The Islamic terrorist, Faisal Shahzad, who unsuccessfully sought on May 1, 2010 to blow up a car in Times Square was sentenced to life in prison without parole by a federal district court on Oct. 5, 2010. He pled guilty so there was no trial.
At sentencing, he said to the Federal District Court Judge, Miriam Goldman Cedarbaum, according to The New York Times, “Brace yourselves, because the war with Muslims has just begun,” adding, “Consider me only a first droplet of the flood that will follow me.”
The Judge asked, “Didn’t you swear allegiance to this country when you became an American citizen?” His response was, “I did swear, but I did not mean it.” He concluded his remarks with, “Blessed be” Osama bin Laden, “who will be known as no less than Saladin of the 21st century crusade, and blessed be those who give him asylum.”
In this case, our justice system worked.
In another, more horrendous terrorist case where the bombs actually went off, justice is not prevailing.
On Oct. 7, 2010, when Judge Lewis A. Kaplan of the Federal District Court in the Southern District (Manhattan), according to The Times, “barred prosecutors on Wednesday from using a critical witness in the first civilian trial of a former Guantanamo terrorism detainee, the ruling — widely perceived as a major setback for the government — contained an unusual observation.”
The unusual comment by the court was, “even if the defendant, Ahmed Khalfan Ghailani, is acquitted, his status as an enemy combatant will probably allow his return to military custody, to remain locked up.”
Why, opined observers, did the judge offer that opinion?
One observer quoted in The Times of Oct. 8, with whom I agree, said that “the judge seemed to want to reassure people who might worry that strictly adhering to constitutional principles, as the judge did in barring the prosecution witness’ testimony, could lead to a terrorism suspect’s walking free.”
The Times described the charges against the defendant, stating, “Mr. Ghailani faces a trial on charges that he conspired in the 1998 bombings of two United States Embassies in East Africa, which killed 224 people and wounded thousands. After those attacks, the authorities say, he trained with al-Qaida, and later became a bodyguard to Osama bin Laden.(Mr. Ghailani does not face charges for those activities in the federal case.)”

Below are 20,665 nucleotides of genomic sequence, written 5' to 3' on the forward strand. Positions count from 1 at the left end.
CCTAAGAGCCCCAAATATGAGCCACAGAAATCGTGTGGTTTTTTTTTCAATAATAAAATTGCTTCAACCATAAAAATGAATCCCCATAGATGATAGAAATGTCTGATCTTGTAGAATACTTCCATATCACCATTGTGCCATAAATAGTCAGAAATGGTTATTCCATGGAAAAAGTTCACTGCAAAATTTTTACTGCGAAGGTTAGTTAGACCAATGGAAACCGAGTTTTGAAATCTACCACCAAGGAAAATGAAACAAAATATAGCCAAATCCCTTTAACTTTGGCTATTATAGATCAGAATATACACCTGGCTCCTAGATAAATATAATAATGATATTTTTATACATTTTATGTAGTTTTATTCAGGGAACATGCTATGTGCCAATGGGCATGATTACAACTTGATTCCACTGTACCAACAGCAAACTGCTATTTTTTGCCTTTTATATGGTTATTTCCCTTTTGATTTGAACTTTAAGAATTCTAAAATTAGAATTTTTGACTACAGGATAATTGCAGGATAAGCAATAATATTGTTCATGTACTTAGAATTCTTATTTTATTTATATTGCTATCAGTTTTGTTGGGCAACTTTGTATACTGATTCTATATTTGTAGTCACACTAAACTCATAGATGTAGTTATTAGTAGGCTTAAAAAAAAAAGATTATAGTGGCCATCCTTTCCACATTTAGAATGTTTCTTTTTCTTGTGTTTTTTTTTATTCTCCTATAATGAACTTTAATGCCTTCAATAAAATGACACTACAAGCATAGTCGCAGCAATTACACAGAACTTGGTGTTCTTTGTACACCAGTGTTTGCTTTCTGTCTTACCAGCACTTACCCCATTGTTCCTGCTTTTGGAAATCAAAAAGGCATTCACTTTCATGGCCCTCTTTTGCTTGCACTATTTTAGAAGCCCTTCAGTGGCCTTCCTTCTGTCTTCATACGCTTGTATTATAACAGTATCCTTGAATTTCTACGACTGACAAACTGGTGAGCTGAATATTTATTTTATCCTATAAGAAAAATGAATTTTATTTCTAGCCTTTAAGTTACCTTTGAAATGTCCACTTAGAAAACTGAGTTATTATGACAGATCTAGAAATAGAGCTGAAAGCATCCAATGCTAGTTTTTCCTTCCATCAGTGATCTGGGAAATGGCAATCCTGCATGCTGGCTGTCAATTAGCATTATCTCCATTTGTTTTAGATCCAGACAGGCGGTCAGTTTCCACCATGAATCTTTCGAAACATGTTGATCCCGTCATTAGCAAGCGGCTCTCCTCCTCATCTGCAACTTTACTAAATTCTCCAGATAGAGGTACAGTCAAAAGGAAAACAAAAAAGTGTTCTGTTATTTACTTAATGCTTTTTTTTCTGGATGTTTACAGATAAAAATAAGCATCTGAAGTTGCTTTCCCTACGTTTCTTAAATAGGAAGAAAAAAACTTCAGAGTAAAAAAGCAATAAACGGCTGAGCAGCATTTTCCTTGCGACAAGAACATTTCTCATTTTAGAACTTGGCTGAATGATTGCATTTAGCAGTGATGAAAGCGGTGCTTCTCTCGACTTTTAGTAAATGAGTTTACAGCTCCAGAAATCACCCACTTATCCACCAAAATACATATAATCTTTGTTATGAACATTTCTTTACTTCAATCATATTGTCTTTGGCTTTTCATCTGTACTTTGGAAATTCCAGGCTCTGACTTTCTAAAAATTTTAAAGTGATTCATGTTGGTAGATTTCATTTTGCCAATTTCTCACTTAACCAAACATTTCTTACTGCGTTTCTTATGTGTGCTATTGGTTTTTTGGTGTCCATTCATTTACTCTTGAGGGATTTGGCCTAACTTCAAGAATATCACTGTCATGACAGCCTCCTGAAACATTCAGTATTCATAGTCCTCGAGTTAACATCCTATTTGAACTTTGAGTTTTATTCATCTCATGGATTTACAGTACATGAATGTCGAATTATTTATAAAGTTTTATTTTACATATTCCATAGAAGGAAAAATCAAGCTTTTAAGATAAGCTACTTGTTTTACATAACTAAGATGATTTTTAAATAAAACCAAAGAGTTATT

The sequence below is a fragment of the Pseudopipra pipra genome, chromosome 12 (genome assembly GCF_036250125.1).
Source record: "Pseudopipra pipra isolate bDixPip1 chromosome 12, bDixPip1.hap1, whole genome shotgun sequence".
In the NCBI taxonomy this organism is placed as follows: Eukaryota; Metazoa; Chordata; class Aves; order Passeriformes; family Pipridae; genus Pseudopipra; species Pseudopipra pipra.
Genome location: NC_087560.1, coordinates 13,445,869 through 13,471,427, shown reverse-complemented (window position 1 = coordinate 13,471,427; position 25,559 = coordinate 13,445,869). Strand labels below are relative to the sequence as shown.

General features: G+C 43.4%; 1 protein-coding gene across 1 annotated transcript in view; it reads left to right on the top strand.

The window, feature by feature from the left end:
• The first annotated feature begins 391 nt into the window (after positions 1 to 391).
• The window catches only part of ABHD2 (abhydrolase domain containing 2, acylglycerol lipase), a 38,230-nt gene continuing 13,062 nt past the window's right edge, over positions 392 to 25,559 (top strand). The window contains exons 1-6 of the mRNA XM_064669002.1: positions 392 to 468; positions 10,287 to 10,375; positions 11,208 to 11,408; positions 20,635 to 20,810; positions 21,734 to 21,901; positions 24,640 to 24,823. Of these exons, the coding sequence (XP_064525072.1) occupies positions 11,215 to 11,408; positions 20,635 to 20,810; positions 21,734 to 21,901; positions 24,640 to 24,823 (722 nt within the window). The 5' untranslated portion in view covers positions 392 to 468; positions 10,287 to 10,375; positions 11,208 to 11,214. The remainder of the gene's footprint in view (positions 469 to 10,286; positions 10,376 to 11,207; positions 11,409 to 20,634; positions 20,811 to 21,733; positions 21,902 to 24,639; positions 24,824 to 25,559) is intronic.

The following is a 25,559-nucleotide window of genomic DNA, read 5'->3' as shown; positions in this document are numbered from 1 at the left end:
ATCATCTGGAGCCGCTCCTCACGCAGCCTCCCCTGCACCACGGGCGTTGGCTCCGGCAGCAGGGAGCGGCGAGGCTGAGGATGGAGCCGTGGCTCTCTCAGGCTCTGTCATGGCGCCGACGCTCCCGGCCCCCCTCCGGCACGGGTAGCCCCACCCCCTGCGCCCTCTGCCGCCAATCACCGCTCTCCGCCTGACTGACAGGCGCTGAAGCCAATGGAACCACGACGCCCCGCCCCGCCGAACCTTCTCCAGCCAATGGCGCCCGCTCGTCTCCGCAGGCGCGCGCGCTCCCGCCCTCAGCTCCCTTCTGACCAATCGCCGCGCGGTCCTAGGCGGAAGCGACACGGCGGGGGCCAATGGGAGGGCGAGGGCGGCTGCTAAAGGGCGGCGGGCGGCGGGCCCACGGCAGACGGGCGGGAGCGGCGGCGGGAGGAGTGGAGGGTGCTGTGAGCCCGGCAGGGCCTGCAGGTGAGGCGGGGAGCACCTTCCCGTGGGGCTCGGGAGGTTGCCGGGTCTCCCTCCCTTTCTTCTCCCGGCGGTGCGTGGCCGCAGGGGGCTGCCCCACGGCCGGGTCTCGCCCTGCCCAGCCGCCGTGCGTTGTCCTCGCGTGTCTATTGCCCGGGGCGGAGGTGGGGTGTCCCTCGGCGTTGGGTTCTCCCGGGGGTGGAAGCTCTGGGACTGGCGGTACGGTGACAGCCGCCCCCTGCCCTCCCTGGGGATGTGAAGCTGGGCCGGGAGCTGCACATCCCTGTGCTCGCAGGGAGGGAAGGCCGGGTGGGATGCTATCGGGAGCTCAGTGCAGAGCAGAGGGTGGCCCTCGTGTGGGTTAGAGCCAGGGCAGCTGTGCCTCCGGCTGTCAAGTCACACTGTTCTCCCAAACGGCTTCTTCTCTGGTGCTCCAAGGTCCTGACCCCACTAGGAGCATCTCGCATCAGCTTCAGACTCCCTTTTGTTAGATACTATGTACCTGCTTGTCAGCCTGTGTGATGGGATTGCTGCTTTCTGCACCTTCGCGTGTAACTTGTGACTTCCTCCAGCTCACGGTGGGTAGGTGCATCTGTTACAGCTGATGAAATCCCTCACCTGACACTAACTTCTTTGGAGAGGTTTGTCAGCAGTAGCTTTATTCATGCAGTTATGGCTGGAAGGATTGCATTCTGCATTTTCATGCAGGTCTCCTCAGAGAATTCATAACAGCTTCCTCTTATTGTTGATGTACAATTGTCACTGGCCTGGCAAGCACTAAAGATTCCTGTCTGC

The Times also reported, “It was while in C.I.A. custody that he disclosed the existence of the witness, who prosecutors say sold him the TNT used to blow up the American Embassy in Tanzania.” The trial court decided the defendant was coerced.
A Daily News editorial of Oct. 7 stated, “Kaplan yesterday barred Abebe from taking the stand because the FBI tracked him down based solely on information provided by Ghailani under ‘coerced’ questioning.”
To allow a mass murderer to go free under these circumstances is intolerable. The federal government should consider bringing an appeal to determine whether, under the circumstances of this case, the alleged coercion was such as to require the barring of the witness’ testimony. The U.S. Supreme Court may carve out an exception, as it has in several Miranda rulings.
Alternatively, the federal government should explore removing the case to a military tribunal where the rules are different, and the court may permit the witness to testify.
Instead, according to The Times of Oct. 11, “The government said on Sunday that it would not appeal a ruling by a federal judge last week that barred prosecutors from using a key witness in the first civilian trial of a former detainee at Guantanamo Bay, Cuba. The office of the United States attorney in Manhattan, Preet Bharara, said in a letter to the judge that it ‘respectfully disagrees with the court’s decision and believes that, under different circumstances, it would merit review by the Court of Appeals.’”
The government had earlier said to the court, “Without Mr. Abebe’s testimony, prosecutors had told the judge, they had ‘no way of putting such evidence in front of the jury at all.’”
The reason given by the government for not appealing the ruling barring the testimony was that the delay in the trial “could have greatly inconvenienced many foreign witnesses,” and that “Some might even be unwilling or unable to return, again, for a later trial.”
What good will the foreign witnesses’ testimony be, if the key testimony has already been ruled inadmissible, leaving the government without a case?
Further, you can be sure every terrorist will claim he was tortured. If there is to be an exception made, surely this is the best case to secure it. The government should rethink its position and take the appeal. This case is beginning to resemble “Alice in Wonderland,” becoming curiouser and curiouser.
Remember what the Times Square bomber said last week: “The war with Muslims has just begun.” He didn’t even count the blowing up of the World Trade Center and its nearly 3,000 dead, nor the dead and wounded resulting from the bombings in East Africa, resulting, said the Daily News editorial in the “kill[ing] of 224 people, including 12 Americans. At least 5,000 were injured.” Nor did he count the passage of 10 years during which Islamic terrorists have engaged in killing and injuring innocents throughout the world.
Al-Qaida declared war on the U.S. and Western civilization on 9/11/2001. As evidenced by the federal court’s ruling in the Ghailani case, we are not adequately prepared to fight the terrorists, some of whom are now citizens of the U.S., and we need to change the rules so that we can properly deal with Islamic terrorism that threatens Western civilization.
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